Our History: Communion Tokens

Our History: Communion Tokens

Ken Rae, our Church Historian, has been working over the last few years to document more about the Old Kirk and it’s history.

Many of you reading this will be aware that, in common with the other Reformed Churches, the Church of Scotland recognises two Sacraments; Baptism and the Lord’s Supper (Communion).

In the Old Kirk our practice has been to hold Communion services quarterly (d.v.) and you may recall that prior to these services your district Elder would visit and deliver your “Communion Cards”.  This led to the belief that these cards were a necessary requirement for entrance to the service.  The Church of Scotland require various statistics to be gathered annually and in practical terms they were a means to determine how many members attended communion over the year.  Some years ago the General Assembly of the Church of Scotland decreed that the issue of communion cards was no longer required and as a result many churches, including our own ceased to do so.

Historically however the issuing of a paper based notification in the form of a card was not the first style of such reminders and the reason for their issue was for a somewhat different purpose rather that statistically.

It was John Calvin in the late 16th century who saw the usefulness of using lead tokens as proof that people had been properly instructed prior to coming to the Lord’s Table.  

The French Reformed Church was the first to put Calvin’s suggestion into practice and it later spread to Scotland probably by John Knox and others who had observed the practice on their visits to the Continent. As well as indicating the communicants’ right to partake in the Lord’s Supper it is likely that the tokens also served to safeguard the Reformed churches from spies at a time when church meetings were illegal. The Scots who came in large numbers to Ireland in the 17th century brought with them not only their own ministers but the use of tokens as a means of regulating communion.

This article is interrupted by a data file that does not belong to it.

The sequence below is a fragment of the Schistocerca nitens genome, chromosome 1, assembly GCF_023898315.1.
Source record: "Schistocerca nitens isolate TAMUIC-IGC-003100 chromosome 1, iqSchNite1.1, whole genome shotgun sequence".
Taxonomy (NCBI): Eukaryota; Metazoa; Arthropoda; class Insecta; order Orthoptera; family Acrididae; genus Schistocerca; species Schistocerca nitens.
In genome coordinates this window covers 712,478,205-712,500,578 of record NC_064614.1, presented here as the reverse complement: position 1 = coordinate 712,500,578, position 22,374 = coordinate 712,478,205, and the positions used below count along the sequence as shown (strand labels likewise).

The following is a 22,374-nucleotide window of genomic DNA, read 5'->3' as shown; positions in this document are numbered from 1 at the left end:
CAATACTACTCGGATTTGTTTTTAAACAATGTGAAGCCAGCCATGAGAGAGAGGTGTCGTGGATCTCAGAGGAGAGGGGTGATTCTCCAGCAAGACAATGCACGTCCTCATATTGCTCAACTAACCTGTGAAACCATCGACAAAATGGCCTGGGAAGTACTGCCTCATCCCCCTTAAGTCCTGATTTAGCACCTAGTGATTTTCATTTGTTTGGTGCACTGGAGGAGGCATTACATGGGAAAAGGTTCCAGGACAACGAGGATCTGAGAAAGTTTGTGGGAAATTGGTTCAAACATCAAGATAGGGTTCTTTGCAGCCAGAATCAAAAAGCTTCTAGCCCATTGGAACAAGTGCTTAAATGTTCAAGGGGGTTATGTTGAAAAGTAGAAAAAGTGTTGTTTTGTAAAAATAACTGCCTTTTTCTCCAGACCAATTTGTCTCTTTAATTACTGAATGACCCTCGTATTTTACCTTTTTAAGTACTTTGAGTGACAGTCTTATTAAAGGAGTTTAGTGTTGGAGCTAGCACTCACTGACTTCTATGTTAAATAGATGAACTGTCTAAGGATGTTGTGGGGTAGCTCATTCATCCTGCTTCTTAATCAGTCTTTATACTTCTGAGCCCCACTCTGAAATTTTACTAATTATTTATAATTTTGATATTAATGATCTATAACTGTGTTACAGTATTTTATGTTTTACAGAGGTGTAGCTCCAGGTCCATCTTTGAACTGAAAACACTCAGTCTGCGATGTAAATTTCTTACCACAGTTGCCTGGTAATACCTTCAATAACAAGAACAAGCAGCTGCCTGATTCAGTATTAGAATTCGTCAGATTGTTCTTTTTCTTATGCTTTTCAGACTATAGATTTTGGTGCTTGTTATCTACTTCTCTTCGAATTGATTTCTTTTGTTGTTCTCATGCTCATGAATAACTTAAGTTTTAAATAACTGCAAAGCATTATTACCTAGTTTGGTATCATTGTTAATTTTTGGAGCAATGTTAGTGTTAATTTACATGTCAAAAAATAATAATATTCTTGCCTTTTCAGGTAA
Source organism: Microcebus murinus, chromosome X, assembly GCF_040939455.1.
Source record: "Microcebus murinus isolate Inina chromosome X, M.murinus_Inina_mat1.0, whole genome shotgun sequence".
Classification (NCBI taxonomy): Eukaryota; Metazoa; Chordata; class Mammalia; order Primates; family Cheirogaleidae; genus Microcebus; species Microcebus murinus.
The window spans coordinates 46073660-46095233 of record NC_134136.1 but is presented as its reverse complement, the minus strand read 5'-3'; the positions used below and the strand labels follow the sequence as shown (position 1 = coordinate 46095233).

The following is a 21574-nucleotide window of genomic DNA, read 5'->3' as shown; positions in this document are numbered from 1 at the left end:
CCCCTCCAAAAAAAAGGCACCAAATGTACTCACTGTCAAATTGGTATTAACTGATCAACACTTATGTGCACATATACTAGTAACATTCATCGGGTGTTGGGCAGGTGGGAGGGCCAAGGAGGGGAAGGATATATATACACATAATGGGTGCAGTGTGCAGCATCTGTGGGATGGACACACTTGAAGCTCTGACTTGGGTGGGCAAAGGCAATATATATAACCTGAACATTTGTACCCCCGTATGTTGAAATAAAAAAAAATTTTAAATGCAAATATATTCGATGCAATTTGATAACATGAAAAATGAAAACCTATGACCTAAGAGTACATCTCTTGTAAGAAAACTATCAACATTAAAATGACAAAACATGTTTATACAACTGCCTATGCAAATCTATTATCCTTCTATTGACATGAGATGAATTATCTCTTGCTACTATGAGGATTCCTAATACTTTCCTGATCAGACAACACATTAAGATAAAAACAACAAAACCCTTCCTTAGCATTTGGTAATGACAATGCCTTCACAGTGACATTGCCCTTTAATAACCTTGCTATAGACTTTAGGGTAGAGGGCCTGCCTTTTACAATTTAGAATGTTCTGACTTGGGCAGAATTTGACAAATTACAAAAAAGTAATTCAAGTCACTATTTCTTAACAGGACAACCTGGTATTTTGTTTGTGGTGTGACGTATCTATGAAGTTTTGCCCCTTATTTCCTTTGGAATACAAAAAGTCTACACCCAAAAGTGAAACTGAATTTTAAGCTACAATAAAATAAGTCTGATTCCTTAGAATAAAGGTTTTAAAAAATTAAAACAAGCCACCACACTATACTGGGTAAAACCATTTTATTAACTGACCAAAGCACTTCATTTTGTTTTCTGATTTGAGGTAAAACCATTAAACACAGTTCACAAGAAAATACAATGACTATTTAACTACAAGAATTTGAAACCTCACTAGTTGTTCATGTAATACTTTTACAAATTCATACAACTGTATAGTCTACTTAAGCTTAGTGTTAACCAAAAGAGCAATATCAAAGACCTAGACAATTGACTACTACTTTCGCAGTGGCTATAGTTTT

The earliest tokens were made of lead but others were of tin, brass or white metal usually by a local blacksmith or silversmith. The tokens generally either bear the initials of the church or of the minister or some other unique feature. Good examples of communion tokens from Presbyterian churches in Northern Ireland and in the Republic of Ireland, Scotland and Australia have survived.

Communion tokens were commonly used in Presbyterian churches across the world from the Reformation through to the nineteenth century. Anyone attending church who was in possession of a token was known to have proved their spiritual fitness to attend communion. In Lasswade, Midlothian, in 1710, those that were given tokens were “…fund weill instructit in the Belief, the Lord’s Prayer and the Ten Command”.

Those about to take communion were seated at a table which was separated by a wooden paling from the rest of the church. The table was guarded by two elders who were responsible for ensuring that only those with a token were allowed to sit there. When a large number of people attended, there could be more than one sitting at the table.  Tokens were stamped with the number of the “sitting” the member was required to attend, and the sittings could be linked to the social status of the communicant. Those of the “lower orders” could have to attend in the “wee sma’ hours” whereas those considered more respectable attended later in the day.

The earliest tokens were usually made of lead, copper or tin, and cast in a mould or struck with a punch in a variety of shapes and sizes. The collection in Dunblane Museum has many rectangular, square and circular tokens but there are also more unusual shapes such as hexagonal, oval or heart-shaped.

Early tokens tend to be plain with very little information on them but a date and initials representing either the minister or the parish name.  Later tokens started to show their connection with the communion when biblical texts started to appear on them such as “Do this in remembrance of me” and “Let a man examine himself”. Symbols including the vine, lily, sun, fish etc. also began to appear. The supply of tokens was the responsibility of the minister acting in conjunction with the Kirk Session. Tokens were made for use in one church and not intended to circulate.

 (ref the information for this article was obtained from the Dunblane Museum webpage)

Old Kirk